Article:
Morgan Ford, Co-Sports Editor
27th, October, 2022
Take a walk into the girls’ locker room at Arcata High, and you will see paint chipping, stalls that don’t lock, and small, rusty lockers.
This is what the female athletes of Arcata High face everyday, while the boys enjoy a spacious, fully functional, clean space. If you walk the short distance to the softball field, you might want to laugh.
Gopher holes, gravel where dirt should be, and an uneven playing surface. Let me tell you, playing on this field is terrifying and dangerous, and I’m not the only athlete who deals with this.
There are many differences between the treatment of boys and girls athletics at Arcata, but the area we need to focus on at our school is all athlete’s rights to equal facilities, funding, and equipment.
Most students at Arcata High do not exactly know what Title IX means, or how it could impact them.
When I spoke to senior baseball player Cedar Cline, he defined Title IX as “The NCAA’s ‘law’ that boys and girls
scholarships need to be equal,” and also stated that it “only affects high school athletes if they are trying to play their sport in college.”
However, this is far from the reality of the law. The law does reach down to high school student athletes, and expands to any school that receives federal funding.
My assumption that there was a lack of knowledge regarding this topic continued to be true when I asked sophomore softball player Alexa Alto. She told me she didn’t even know that Title IX was a thing so there was no way she could answer that question.
Title IX, enacted nearly fifty years ago, is a federal law that prohibits sex based discrimination at any school that receives funding from the federal government, specifically in sports programs.
Title IX offers a wide variety of protection, from athletics to admissions, and as far as sexual harassment.
When I first started school at Arcata High, I realized that the locker rooms I had to use, along with our softball field, were not up to date. I knew I was not the only person noticing these issues.
There are many examples of inequalities in athletic facilities at our school, with the most recent complaint being the lower field that was just built.
The two most blinding issues in my eyes are the differences between the boys’ and girls’ locker rooms, and the dangers that lie in the softball field.
If you were to walk into the boys locker room at AHS, you would see nice lockers, functioning showers, and relative cleanliness.
However, if you went across the gym to the girls’ locker room, you would see quite the opposite.
The lockers are run down and some don’t close, more than half of the showers don’t work, along with many other issues. In addition to the locker rooms themselves, the girls are also lacking a “team room,” while the boys locker room contains a very nice, separated space for athletes and coaches to meet.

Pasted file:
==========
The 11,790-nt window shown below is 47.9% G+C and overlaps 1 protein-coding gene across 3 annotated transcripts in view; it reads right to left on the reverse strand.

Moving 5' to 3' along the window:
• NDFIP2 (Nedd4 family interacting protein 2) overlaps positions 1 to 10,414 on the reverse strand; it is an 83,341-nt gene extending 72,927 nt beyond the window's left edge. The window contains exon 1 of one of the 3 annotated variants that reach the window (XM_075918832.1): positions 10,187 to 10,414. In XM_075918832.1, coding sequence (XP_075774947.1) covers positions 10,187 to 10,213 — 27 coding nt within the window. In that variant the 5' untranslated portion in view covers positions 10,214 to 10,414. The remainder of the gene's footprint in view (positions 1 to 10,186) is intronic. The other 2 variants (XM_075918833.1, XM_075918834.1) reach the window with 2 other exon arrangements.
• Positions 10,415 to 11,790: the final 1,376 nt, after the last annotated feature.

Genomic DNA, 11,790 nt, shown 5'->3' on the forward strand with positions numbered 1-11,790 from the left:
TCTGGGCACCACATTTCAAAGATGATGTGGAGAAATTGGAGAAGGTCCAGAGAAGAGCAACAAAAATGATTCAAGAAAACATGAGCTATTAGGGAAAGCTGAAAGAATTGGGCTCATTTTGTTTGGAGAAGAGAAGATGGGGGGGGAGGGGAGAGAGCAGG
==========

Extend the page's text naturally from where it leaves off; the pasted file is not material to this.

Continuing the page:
Another issue that has affected myself and many other athletes is the softball field. Not only does the quality of the field impact the softball team, but it has also challenged the girls soccer team, cross country and track, and occasionally football.
Last school year, before the new lower field was complete, the girls soccer team split much of their practice time between the outfield of the softball field and the senior lawn.
While practicing on the softball field, many of the girls experienced injuries due to potholes, gopher holes, and other hidden issues in the grass.
Football was also forced to practice on this field through the last two years, and Senior player Cedar Birdsall expressed that “the softball field is a f-ing shitshow, and I hated practicing on the outfield.”
The same patterns show up every softball season, with multiple players getting injured just by running through the outfield. Since my freshman year, we have been told this issue would be fixed, yet nothing has happened until now.
Playing or practicing on this field is dangerous, and has impacted multiple sports teams on campus.
The head softball coach, Steve Sarchett, described the field as “in need of a lot of improvement to be up to par with other facilities on campus.”
When we learned that there was a new facility being built, there was a glimpse of hope for the softball and the girls soccer team.
However, that was quickly taken away when we noticed that the softball field was getting no attention. We would have to spend yet another season on the same dangerous field, risking more hurt ankles and torn muscles.
Sophomore softball player Taylor Sutherland explained that she was scared to play on the field, because “girls rolled their ankles so often last year, it’s a safety hazard.”
Many students on our campus, athletes or not, see the need for change in sports facilities, funding, and equipment.
Sophomore Alexa Alto added that these inequalities go as far as advertising. She had also noticed that sports such as football and boys basketball get much more attention from the school, despite their performance, than sports like girls golf, softball, and girls soccer.
Northern Humboldt’s Title IX Coordinator, Gayle Conway, explained to me what Title IX means to our school.
“When there is a complaint made or issue brought up that falls under Title IX, it is my job to investigate and address it, Conway said.”
“At this time, no complaints have been brought to me regarding sports or athletic facilities,” Conway said.